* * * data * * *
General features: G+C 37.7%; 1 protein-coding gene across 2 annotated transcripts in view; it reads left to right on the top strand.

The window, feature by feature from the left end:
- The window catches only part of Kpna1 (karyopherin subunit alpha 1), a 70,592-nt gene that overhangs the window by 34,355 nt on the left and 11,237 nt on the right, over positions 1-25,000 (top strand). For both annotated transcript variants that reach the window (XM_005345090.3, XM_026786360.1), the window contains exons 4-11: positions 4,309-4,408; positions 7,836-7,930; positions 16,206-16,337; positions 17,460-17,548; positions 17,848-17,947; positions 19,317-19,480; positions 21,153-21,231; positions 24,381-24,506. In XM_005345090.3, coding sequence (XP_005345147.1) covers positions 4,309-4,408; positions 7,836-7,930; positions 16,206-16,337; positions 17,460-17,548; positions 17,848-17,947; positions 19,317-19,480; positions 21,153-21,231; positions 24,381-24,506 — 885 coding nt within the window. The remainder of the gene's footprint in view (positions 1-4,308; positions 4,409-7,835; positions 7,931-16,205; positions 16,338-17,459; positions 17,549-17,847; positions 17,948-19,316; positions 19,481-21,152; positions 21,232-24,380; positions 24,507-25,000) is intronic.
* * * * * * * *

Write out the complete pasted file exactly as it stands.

General features: G+C 37.7%; 1 protein-coding gene across 2 annotated transcripts in view; it reads left to right on the top strand.

The window, feature by feature from the left end:
- The window catches only part of Kpna1 (karyopherin subunit alpha 1), a 70,592-nt gene that overhangs the window by 34,355 nt on the left and 11,237 nt on the right, over positions 1-25,000 (top strand). For both annotated transcript variants that reach the window (XM_005345090.3, XM_026786360.1), the window contains exons 4-11: positions 4,309-4,408; positions 7,836-7,930; positions 16,206-16,337; positions 17,460-17,548; positions 17,848-17,947; positions 19,317-19,480; positions 21,153-21,231; positions 24,381-24,506. In XM_005345090.3, coding sequence (XP_005345147.1) covers positions 4,309-4,408; positions 7,836-7,930; positions 16,206-16,337; positions 17,460-17,548; positions 17,848-17,947; positions 19,317-19,480; positions 21,153-21,231; positions 24,381-24,506 — 885 coding nt within the window. The remainder of the gene's footprint in view (positions 1-4,308; positions 4,409-7,835; positions 7,931-16,205; positions 16,338-17,459; positions 17,549-17,847; positions 17,948-19,316; positions 19,481-21,152; positions 21,232-24,380; positions 24,507-25,000) is intronic.